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Criminal Justice Call Numbers
Criminal Justice call numbers
(Library of Congress Classification):
||Crimes and Criminal Classes
||Criminal Justice Administration
||Law - U.S.
||Law - Texas
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New Books in Criminal Justice
Exception : a Texas county's dream for realizing juvenile justice by
Call Number: HV9105 .T44
Publication Date: 2019-01-31
One of the key premises for creating a separate criminal justice system for juveniles was that juveniles were not the same as adults, and could therefore be rehabilitated. Despite this premise, still largely held today, the rate of recidivism for juveniles is dismal. The history of a supposedly rehabilitative juvenile justice system in the United States is a failed history of incarceration, much like that of adult corrections. Rehabilitation by incarceration has proved to be an ineffective and unsustainable strategy. A robust amount of research shows that treating juveniles closer to home, in fact in their communities, is the most effective tool for rehabilitating juvenile offenders. This book not only makes an argument for juvenile justice within a young person's community; it provides a model. From the beginning, Tarrant County Juvenile Services has been an exception to the national norm. This book traces the history of Texas's oldest juvenile probation department and the legacy left by the leaders of this agency from its inception. The reader will take away vivid pictures of the leaders who transformed the system and real-life examples of the key concepts underlying an effective and sustainable juvenile justice system, with accountability both for juvenile offenders and for their communities.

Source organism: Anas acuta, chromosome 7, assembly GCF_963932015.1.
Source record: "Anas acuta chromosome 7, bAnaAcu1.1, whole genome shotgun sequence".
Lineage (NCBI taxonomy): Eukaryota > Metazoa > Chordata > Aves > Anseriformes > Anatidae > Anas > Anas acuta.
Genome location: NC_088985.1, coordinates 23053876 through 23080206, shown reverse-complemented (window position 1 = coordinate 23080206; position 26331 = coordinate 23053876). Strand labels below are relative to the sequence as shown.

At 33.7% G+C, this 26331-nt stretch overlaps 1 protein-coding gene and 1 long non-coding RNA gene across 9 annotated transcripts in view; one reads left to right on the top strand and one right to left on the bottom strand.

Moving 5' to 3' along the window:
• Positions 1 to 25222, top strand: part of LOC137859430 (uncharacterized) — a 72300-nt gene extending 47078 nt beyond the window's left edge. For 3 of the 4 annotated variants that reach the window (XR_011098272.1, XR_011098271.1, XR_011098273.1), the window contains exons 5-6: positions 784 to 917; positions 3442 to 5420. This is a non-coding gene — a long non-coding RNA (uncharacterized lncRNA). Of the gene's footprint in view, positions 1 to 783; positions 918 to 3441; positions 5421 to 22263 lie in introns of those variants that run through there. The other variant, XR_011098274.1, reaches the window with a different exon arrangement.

Crimes That Changed Our World by
Publication Date: 2018-06-01
Can crime make our world safer? Crimes are the worst of humanity's wrongs but, oddly, they sometimes "trigger" improvement in our lives. Crimes That Changed Our World explores some of the most important trigger cases of the past century, revealing much about how change comes to our modern world. The exact nature of the crime-outrage-reform dynamic can take many forms, and Paul and Sarah Robinson explore those differences in the cases they present. Each case is in some ways unique but there are repeating patterns that can offer important insights about what produces change and how in the future we might best manage it. Sometimes reform comes as a society wrestles with a new and intolerable problem. Sometimes it comes because an old problem from which we have long suffered suddenly has an apparent solution provided by technology or some other social or economic advance. Or, sometimes the engine of reform kicks into gear simply because we decide as a society that we are no longer willing to tolerate a long-standing problem and are now willing to do something about it. As the amazing and often touching stories that the Robinsons present make clear, the path of progress is not just a long series of course corrections; sometimes it is a quick turn or an unexpected lurch. In a flash we can suddenly feel different about present circumstances, seeing a need for change and can often, just as suddenly, do something about it. Every trigger crime that appears in Crimes That Changed Our World highlights a societal problem that America has chosen to deal with, each in a unique way. But what these extraordinary, and sometime unexpected, cases have in common is that all of them describe crimes that changed our world.
Hands up, Don't Shoot by
Call Number: HV8141 .C56 2019 EB
Publication Date: 2019-07-30